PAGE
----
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M. Hafsah: Address to World Summit

Address to World Summit 2019, Seoul, Korea, February 7–11, 2019


Indonesia is known as the largest archipelago, with over 17,500 islands. It also known as a maritime country because two-thirds of its territory consists of oceans. With a population of 250 million Indonesia is one of the most culturally and linguistically diverse nations, being composed of about 500 ethnic groups and using 730 vernacular languages. There are six official religions in Indonesia. 

Indonesia is in the equator and is between two continents: Asia and Australia. It is flanked by two oceans: namely, the Pacific Ocean and the Indian Ocean, so that Indonesia is central to international trade traffic. The people of many nations in the world are coming to Indonesia, including China, Arabia, India, Europe, Southeast Asia and America, adding to the diversity of cultures that have blended with the existing culture. They can live side by side and peace. This is due to the ideology of Pancasila (Five Principles) and Bhinneka Tunggal Ika (Unity in Diversity) as a valuable basis for cultural environments, peace and harmony in Indonesia. 

Pancasila is excavated from the life and culture of Indonesia itself. Pancasila became the basis of the state, state ideology, the view of the state's life and ethics of the nation. Pancasila can embrace and unite people of diverse religions, beliefs, and ethnicities. Pancasila is the one who embraces and cares for the people together to live peacefully with the motto of Bhineka Tunggal Ika.  

Pancasila is sometimes translated as “five pillars.” Considered inseparable and interrelated, these five principles can be roughly translated into English as the following:

  1. Ketuhanan Yang Maha Esa: Belief in one supreme God/the great oneness of God;
  2. Kemanusiaan yang adil dan beradab: A just and civilized humanity;
  3. Persatuan Indonesia: The Unity of Indonesia;
  4. Kerakyatan yang dipimpin oleh hikmat kebijaksanaan dalam permusyawaratan perwakilan: The sovereignty of the people guided by the inner wisdom arising out of deliberations among representatives;
  5. Keadilan sosial bagi seluruh Rakyat Indonesia: Social justice for all of the people of Indonesia.

In the first principle, “belief in one supreme God,” here Indonesia recognizes every religion that prevails in Indonesia and allows each of its inhabitants to embrace their respective religions and beliefs. Indonesia adheres to the principle that every religion in this country must be protected—its followers, its rituals and places of worship. Even though Indonesian religion is varied, its followers feel safe because there is a guarantee from the government to create peace.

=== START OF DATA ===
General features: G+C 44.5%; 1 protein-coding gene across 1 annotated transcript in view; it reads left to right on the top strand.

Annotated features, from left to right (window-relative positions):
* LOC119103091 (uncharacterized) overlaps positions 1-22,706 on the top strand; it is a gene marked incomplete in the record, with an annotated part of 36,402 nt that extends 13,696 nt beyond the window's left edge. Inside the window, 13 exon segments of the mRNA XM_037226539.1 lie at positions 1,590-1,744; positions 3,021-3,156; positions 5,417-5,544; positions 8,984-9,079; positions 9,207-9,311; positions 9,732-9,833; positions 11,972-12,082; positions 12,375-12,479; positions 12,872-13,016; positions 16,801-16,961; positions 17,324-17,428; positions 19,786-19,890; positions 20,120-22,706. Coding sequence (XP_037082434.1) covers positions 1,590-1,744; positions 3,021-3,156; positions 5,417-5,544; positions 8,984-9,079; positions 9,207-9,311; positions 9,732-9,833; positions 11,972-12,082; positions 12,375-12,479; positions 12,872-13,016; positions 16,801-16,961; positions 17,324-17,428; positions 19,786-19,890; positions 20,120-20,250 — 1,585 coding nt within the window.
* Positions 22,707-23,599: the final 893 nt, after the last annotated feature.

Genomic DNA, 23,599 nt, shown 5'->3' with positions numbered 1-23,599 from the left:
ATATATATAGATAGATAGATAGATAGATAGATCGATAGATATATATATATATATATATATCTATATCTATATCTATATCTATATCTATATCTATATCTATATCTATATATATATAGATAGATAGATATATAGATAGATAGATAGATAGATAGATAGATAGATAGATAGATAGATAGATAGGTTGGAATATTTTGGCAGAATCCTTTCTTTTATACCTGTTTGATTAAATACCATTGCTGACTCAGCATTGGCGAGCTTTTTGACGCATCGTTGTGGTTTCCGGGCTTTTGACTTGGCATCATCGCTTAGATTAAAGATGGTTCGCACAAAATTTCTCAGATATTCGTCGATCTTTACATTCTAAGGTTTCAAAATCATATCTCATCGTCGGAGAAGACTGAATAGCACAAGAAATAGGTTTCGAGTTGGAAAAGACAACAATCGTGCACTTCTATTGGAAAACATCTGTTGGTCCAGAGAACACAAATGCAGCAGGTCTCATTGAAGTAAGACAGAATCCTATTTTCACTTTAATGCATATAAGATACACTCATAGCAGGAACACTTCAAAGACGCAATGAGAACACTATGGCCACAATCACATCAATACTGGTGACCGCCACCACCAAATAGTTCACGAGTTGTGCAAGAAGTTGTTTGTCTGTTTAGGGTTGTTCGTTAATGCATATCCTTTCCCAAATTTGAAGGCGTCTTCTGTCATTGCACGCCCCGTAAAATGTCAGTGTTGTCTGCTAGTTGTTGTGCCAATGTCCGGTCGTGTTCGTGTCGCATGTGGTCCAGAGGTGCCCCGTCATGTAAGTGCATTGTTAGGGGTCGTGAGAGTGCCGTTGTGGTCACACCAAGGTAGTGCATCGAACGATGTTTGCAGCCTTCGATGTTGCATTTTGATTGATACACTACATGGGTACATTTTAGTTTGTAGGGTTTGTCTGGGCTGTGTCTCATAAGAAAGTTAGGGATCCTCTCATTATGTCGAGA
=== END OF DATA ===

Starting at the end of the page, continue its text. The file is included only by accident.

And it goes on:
"Just and civilized humanity" means that every human being is the same and must be treated equally. Although each citizen adheres to different religions and beliefs, the government does not treat all of Indonesia citizens differently at all.

By practicing the two principles above, Indonesia can now be said to have been applying peace, although how Indonesia handles cultural and religious diversity may vary greatly. Also, as world history shows, peace must be well maintained and taken care of. However, the key of what is most emphasized in maintaining harmony in Indonesia today is trust in fundamental human rights, dignity, and human personal values. The equal rights of all people, practicing tolerance, and living together in peace with each other—all are regulated in the Indonesian constitution, namely the 1945 Constitution.

Diversity and the dynamism that occurs in Indonesia can also be maintained through continuous dialogue, as well as respect and tolerance, which create a positive attitude towards fellow citizens both in Indonesia and in the world.

At present, Indonesia is ranked 55th in the 2018 Global Peace Index. This ranking is better than America’s (Rank: 121). Like Indonesia, America has various cultures and religions. Indonesia’s ranking has dropped from previous years because it is still learning the process of democracy, which has just begun. It is expected that in the next few years, when democracy has gone well, then the level of peace in Indonesia will rise. 

How to maintain and care for unity and togetherness entails the following:
• Socializing the five pillars and the 1945 State Constitution of Indonesia;
• Implementing a law that emphasizes the need for togetherness, living side by side, peace and prosperity;
• Various institutions aiming toward the same goal to care for togetherness and living side by side across religions, across tribes and ethnicities;
• Maintaining the spirit of "Gotong Royong" (synergistic cooperation) as an ancestral heritage.

Basically the concept of inter-religious harmony in Indonesia comes from cultural principles and practices that have been passed down from generation to generation. As we know, dialogue is not limited to verbal conversations that are momentary but continue to be maintained and nurtured on an ongoing basis. For example, in villages throughout Indonesia there are various types of community forums held for the harmoniousness of the village or the district.

Finally, the Indonesian people have 2,000 years of experience in developing positive ways to work with cultural and religious diversity to foster a harmonious life and will have that attitude to advance to a more peaceful country.



To go to the 2019 World Summit Schedule page, click here.